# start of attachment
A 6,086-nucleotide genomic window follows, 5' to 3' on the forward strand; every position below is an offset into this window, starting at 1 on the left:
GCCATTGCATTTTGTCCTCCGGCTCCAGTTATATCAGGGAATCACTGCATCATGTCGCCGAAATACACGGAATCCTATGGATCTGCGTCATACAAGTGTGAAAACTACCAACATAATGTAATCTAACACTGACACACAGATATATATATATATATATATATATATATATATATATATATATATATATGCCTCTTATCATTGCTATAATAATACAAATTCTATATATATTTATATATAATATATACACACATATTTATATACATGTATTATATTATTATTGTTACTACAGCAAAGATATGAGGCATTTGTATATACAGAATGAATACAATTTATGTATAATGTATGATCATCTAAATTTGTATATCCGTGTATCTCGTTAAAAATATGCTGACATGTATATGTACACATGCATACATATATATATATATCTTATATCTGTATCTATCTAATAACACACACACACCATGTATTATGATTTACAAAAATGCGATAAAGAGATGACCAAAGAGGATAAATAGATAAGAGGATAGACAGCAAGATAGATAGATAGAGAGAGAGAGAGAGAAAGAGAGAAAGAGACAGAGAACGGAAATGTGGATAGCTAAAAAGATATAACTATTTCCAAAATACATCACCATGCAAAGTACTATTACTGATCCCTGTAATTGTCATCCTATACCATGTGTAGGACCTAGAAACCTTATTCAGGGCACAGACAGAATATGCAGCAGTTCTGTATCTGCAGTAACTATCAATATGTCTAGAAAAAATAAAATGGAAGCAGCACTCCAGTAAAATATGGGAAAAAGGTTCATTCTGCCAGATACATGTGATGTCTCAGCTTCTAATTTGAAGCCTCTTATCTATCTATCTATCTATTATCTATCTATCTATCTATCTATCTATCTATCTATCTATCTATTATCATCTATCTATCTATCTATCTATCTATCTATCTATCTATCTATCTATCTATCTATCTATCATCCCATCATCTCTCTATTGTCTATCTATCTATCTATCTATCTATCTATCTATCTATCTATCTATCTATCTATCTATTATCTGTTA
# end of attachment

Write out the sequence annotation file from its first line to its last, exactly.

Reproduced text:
A 6,086-nucleotide genomic window follows, 5' to 3' on the forward strand; every position below is an offset into this window, starting at 1 on the left:
GCCATTGCATTTTGTCCTCCGGCTCCAGTTATATCAGGGAATCACTGCATCATGTCGCCGAAATACACGGAATCCTATGGATCTGCGTCATACAAGTGTGAAAACTACCAACATAATGTAATCTAACACTGACACACAGATATATATATATATATATATATATATATATATATATATATATATATATGCCTCTTATCATTGCTATAATAATACAAATTCTATATATATTTATATATAATATATACACACATATTTATATACATGTATTATATTATTATTGTTACTACAGCAAAGATATGAGGCATTTGTATATACAGAATGAATACAATTTATGTATAATGTATGATCATCTAAATTTGTATATCCGTGTATCTCGTTAAAAATATGCTGACATGTATATGTACACATGCATACATATATATATATATCTTATATCTGTATCTATCTAATAACACACACACACCATGTATTATGATTTACAAAAATGCGATAAAGAGATGACCAAAGAGGATAAATAGATAAGAGGATAGACAGCAAGATAGATAGATAGAGAGAGAGAGAGAGAAAGAGAGAAAGAGACAGAGAACGGAAATGTGGATAGCTAAAAAGATATAACTATTTCCAAAATACATCACCATGCAAAGTACTATTACTGATCCCTGTAATTGTCATCCTATACCATGTGTAGGACCTAGAAACCTTATTCAGGGCACAGACAGAATATGCAGCAGTTCTGTATCTGCAGTAACTATCAATATGTCTAGAAAAAATAAAATGGAAGCAGCACTCCAGTAAAATATGGGAAAAAGGTTCATTCTGCCAGATACATGTGATGTCTCAGCTTCTAATTTGAAGCCTCTTATCTATCTATCTATCTATTATCTATCTATCTATCTATCTATCTATCTATCTATCTATCTATTATCATCTATCTATCTATCTATCTATCTATCTATCTATCTATCTATCTATCTATCTATCTATCATCCCATCATCTCTCTATTGTCTATCTATCTATCTATCTATCTATCTATCTATCTATCTATCTATCTATCTATCTATTATCTGTTA